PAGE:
While this certainly sounds like a feminist manifesto, it should be noted that the book explores a variety of other oppressions enacted by this government for religious and racial reasons. Heck even the men are just as regulated as the women; assigned various roles within the military structure of the government but it is only the higher ranking classes that are permitted to breed and obtain a handmaid. As for the rest? No sex. Not even masturbation. I particularly remember reading the part about underwear designed to prevent nocturnal emissions and thinking that this world is just as criminal to men as it is to women. Gay men, as another example, are gender traitors and sent to death camps.
I’d like to think that today we don’t have this problem anymore or that it’s at least diminishing, but well…when I was thinking about this blog I decided to go find a copy of this book. I popped into a used bookstore on the street after yoga, ran up to the scifi section and discovered no listing for Atwood at all. With a heavy sigh I trudged up to the “Fiction-Literature” area and sure enough there it was. I went to check out and this was the exchange that followed:
Me: Glad you had this, I went looking in the scifi section first and couldn’t find it.
Counter: Well that’s because it’s not scifi.
Me: Uhh…well actually it is, I mean it’s soft scifi* but it’s definitely always been in that category from what I know.
Counter: it’s feminist lit. It can’t be scifi.
And it was a girl behind the counter too. Apparently feminism and scifi are incompatible. So much for forward thinking but hardly that surprising. I still get strange looks from most people who discover my love of the genre. Strides have been made over the years but aliens and wormholes are still apparently a “boy thing” in the eyes of most. I personally feel that more strides have been made in film and tv to promote the female empowerment of the geek world and it saddens me that books seem to lag behind which is why I’m so excited when I do find a thoughtful and geeky lady writer. There is a need, especially in our youth, to identify and learn about ourselves. That’s part of why people will seek out specific racial, cultural or gender groups and socialize within them. We want to understand ourselves and while Joss Whedon comes pretty damn close, ultimately I’ll still learn more about being a woman from another woman. That’s why it’s important to have these talks still and why you can’t ever be completely “color blind” in life. So I hope more women writers are picking up the call and defying convention and I really hope that they drop the stupid initial-last name convention because while 5 boys might pass over your book, there will be one little girl who might finally pick it up.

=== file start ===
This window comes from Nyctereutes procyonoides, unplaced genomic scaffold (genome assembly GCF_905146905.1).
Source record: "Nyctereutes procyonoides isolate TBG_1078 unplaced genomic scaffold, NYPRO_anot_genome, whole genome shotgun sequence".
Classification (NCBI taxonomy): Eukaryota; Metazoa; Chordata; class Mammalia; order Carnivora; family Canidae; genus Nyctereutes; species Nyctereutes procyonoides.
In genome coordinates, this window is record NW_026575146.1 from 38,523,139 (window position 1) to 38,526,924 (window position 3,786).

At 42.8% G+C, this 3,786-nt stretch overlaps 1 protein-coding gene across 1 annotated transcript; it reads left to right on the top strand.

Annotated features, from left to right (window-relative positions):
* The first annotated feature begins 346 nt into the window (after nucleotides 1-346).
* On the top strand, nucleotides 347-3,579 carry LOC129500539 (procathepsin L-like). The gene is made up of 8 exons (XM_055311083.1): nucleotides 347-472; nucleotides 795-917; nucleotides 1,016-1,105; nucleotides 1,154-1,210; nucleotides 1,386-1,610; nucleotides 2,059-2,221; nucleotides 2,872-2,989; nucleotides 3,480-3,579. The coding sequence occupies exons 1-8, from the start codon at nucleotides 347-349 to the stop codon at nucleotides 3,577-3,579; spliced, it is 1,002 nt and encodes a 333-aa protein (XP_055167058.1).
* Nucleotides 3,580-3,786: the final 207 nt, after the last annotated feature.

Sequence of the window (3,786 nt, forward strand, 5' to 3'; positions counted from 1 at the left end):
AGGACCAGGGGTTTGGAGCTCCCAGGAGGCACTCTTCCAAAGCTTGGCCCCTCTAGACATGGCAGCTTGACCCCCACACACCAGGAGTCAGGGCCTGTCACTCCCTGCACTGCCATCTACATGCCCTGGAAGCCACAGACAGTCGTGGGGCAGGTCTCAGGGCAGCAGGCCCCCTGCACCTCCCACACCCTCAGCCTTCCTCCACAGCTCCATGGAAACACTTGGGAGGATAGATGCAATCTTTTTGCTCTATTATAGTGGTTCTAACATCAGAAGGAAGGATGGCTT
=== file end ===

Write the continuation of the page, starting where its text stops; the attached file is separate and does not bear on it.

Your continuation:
*Some people will claim it’s not scifi or only loosely scifi because it is about a dystopian future. Funny that I don’t hear people rejecting 1984 or Fahrenheit 451 nearly as often on those grounds. Now for those of you that would, look we can talk about this another time and I’ll school you on the history of the genre, also known as speculative fiction, and please stop trying to invalidate these books just because you happen to prefer hard-scifi which is a subgenre okay?
Oh right, I still have a recipe to share! Well as you ponder this topic, why not bake up a lovely quiche for dinner. Why a Quiche for today’s post? It’s a largely egg based dish and since I’m thinking about ovaries and baby-mamas I immediately jumped to the ovary connection. I’m weird. Accept it.
An Olivia Original – I made several mini-quiche but this recipe will make one large 9” pie
- 1 pie crust, partially pre-baked
- 1 cup leek confit
- ½ cup chopped, sundried tomatoes
- 3 whole eggs, at room temperature
- 2 egg whites
- ¾ cup heavy cream
- ½ cup shredded Swiss cheese
- ¼ tsp nutmeg
- 2 tsp chopped fresh basil, plus a few extra leaves for garnish
- Salt and pepper to taste
Preheat the oven to 375 degrees and ready your pie crust so that it is partially pre-baked.
In a large bowl whisk together the eggs, cream, nutmeg, and ¼ cup of the cheese. Stir in the leek confit followed by the sundried tomatoes and chopped basil. Season with salt and pepper.
In another clean bowl beat the egg whites until stiff. Gently fold into the egg-cream mixture just until all the egg whites are combined. This will give your quiche an undeniable “light” texture that I get ravings about. Gently pour this mixture into your pie crust. Sprinkle the cheese over the top.
Bake for 45 minutes or until the cheese starts to brown, the outer edges are set and the inside just slightly wiggles when you nudge the pan. Remove and let cool for at least 30 minutes before slicing. It’s delicious warm, cold or out of the fridge in the middle of the night.